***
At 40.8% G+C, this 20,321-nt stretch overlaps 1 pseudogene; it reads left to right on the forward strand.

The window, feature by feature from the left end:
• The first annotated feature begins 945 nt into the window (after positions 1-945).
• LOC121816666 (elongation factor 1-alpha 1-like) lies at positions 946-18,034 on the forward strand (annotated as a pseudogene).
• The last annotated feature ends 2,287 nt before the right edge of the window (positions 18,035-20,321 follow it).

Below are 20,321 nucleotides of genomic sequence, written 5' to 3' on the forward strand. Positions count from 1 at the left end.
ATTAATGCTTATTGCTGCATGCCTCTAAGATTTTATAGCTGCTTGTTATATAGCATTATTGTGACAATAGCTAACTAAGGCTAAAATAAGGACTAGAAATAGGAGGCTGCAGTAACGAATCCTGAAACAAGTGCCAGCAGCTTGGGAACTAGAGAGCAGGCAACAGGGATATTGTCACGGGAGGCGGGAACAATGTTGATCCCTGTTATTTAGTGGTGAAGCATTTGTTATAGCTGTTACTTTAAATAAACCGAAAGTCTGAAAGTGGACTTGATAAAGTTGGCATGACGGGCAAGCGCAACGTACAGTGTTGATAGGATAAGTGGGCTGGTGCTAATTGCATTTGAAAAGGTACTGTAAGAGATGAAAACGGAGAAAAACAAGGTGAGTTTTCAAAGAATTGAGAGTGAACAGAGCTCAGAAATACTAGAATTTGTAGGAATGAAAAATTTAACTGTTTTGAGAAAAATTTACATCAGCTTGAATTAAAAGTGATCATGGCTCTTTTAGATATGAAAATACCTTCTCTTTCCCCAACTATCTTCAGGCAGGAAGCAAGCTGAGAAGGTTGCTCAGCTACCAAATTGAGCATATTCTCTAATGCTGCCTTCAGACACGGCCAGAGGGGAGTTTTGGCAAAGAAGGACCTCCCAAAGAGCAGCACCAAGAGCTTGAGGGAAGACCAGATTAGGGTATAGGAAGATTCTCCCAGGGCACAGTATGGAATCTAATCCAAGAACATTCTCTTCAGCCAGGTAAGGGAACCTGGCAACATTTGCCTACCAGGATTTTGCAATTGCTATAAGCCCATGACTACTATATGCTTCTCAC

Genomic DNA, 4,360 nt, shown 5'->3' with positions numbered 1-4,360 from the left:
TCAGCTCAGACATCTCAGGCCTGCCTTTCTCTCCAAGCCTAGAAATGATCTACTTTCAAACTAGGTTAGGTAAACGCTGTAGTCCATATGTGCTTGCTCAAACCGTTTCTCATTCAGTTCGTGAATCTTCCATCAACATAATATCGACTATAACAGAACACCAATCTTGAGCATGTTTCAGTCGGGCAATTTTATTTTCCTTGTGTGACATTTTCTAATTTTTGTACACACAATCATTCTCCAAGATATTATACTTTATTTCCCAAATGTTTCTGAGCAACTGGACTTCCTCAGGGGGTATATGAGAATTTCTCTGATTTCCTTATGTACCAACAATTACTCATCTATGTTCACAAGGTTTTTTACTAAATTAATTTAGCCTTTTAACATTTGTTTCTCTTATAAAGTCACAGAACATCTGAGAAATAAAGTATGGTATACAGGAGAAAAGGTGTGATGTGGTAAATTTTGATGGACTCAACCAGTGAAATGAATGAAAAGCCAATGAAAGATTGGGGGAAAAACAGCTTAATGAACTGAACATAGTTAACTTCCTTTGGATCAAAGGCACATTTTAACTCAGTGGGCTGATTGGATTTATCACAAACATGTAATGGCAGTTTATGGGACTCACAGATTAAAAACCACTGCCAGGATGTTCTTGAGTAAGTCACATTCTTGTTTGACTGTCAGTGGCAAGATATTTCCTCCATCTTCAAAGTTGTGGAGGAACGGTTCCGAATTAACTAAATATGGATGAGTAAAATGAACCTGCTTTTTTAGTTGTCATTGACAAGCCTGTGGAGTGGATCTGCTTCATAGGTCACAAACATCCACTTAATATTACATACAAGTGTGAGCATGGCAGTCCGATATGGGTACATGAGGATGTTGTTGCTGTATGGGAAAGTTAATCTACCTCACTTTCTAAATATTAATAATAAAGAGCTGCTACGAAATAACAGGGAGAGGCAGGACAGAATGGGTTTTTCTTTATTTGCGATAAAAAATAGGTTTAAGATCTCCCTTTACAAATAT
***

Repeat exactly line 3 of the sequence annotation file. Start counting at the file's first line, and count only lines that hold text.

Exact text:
• The first annotated feature begins 945 nt into the window (after positions 1-945).